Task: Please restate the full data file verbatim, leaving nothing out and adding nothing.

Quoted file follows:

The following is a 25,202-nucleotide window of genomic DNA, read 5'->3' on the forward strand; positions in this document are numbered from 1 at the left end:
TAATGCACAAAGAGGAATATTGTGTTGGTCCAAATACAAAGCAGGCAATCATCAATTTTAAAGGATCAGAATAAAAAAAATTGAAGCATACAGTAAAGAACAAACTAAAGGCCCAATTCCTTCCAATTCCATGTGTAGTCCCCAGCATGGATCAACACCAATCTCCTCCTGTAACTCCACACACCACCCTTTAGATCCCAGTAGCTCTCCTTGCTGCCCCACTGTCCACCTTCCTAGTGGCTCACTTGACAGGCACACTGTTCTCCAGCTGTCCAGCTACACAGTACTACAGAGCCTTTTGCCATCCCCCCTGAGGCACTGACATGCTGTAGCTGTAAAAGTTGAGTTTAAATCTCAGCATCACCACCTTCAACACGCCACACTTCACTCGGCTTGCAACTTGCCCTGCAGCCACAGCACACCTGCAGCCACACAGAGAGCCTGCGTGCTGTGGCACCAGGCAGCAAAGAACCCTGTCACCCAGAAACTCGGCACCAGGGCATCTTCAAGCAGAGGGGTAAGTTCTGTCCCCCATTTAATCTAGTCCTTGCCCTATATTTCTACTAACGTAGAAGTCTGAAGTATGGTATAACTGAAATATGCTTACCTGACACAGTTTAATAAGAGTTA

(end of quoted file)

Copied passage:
The following is a 25,202-nucleotide window of genomic DNA, read 5'->3' on the forward strand; positions in this document are numbered from 1 at the left end:
TAATGCACAAAGAGGAATATTGTGTTGGTCCAAATACAAAGCAGGCAATCATCAATTTTAAAGGATCAGAATAAAAAAAATTGAAGCATACAGTAAAGAACAAACTAAAGGCCCAATTCCTTCCAATTCCATGTGTAGTCCCCAGCATGGATCAACACCAATCTCCTCCTGTAACTCCACACACCACCCTTTAGATCCCAGTAGCTCTCCTTGCTGCCCCACTGTCCACCTTCCTAGTGGCTCACTTGACAGGCACACTGTTCTCCAGCTGTCCAGCTACACAGTACTACAGAGCCTTTTGCCATCCCCCCTGAGGCACTGACATGCTGTAGCTGTAAAAGTTGAGTTTAAATCTCAGCATCACCACCTTCAACACGCCACACTTCACTCGGCTTGCAACTTGCCCTGCAGCCACAGCACACCTGCAGCCACACAGAGAGCCTGCGTGCTGTGGCACCAGGCAGCAAAGAACCCTGTCACCCAGAAACTCGGCACCAGGGCATCTTCAAGCAGAGGGGTAAGTTCTGTCCCCCATTTAATCTAGTCCTTGCCCTATATTTCTACTAACGTAGAAGTCTGAAGTATGGTATAACTGAAATATGCTTACCTGACACAGTTTAATAAGAGTTA